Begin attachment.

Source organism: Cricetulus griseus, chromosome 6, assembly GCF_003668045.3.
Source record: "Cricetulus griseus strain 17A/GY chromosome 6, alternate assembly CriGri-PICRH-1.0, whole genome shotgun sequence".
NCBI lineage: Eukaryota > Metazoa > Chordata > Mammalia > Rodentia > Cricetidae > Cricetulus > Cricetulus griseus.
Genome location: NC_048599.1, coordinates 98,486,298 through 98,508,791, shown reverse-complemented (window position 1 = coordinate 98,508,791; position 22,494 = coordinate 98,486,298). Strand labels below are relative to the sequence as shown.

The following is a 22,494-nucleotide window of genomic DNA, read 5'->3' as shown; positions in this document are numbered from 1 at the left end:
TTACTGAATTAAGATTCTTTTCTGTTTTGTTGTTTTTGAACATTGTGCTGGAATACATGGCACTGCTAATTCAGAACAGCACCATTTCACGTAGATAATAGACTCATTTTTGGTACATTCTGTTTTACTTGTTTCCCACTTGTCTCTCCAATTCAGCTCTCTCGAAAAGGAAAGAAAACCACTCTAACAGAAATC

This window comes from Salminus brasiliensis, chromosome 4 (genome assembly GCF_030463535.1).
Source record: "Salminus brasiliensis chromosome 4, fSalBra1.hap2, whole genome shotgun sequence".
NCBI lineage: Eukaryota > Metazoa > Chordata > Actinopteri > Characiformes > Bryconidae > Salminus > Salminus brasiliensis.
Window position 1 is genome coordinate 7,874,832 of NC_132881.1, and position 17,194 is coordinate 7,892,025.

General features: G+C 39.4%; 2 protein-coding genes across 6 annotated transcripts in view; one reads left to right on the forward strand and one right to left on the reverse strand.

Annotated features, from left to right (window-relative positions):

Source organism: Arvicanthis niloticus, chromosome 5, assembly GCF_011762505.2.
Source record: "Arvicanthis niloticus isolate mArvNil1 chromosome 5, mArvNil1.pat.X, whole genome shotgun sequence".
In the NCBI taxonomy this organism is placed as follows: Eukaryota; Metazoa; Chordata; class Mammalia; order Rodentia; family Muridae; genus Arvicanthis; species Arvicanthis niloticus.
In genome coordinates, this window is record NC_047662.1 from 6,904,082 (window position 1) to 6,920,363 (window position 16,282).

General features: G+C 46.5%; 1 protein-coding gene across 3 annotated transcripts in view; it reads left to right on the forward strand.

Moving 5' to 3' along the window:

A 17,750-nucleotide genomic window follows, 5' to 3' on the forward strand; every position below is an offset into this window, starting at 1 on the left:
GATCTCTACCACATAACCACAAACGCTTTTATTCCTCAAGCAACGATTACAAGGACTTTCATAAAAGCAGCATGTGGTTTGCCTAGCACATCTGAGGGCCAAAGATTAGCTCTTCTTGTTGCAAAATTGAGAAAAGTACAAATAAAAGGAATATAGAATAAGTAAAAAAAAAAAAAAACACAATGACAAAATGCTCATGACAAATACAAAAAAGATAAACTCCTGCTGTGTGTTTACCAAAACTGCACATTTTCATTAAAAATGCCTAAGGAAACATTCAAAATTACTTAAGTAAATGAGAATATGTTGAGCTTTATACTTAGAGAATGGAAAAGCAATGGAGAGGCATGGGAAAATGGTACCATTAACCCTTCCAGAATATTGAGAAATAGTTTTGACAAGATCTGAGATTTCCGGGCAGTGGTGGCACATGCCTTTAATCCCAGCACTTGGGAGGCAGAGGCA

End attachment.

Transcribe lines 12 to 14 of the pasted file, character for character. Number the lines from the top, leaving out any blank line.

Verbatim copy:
Annotated features, from left to right (window-relative positions):

Source organism: Arvicanthis niloticus, chromosome 5, assembly GCF_011762505.2.
Source record: "Arvicanthis niloticus isolate mArvNil1 chromosome 5, mArvNil1.pat.X, whole genome shotgun sequence".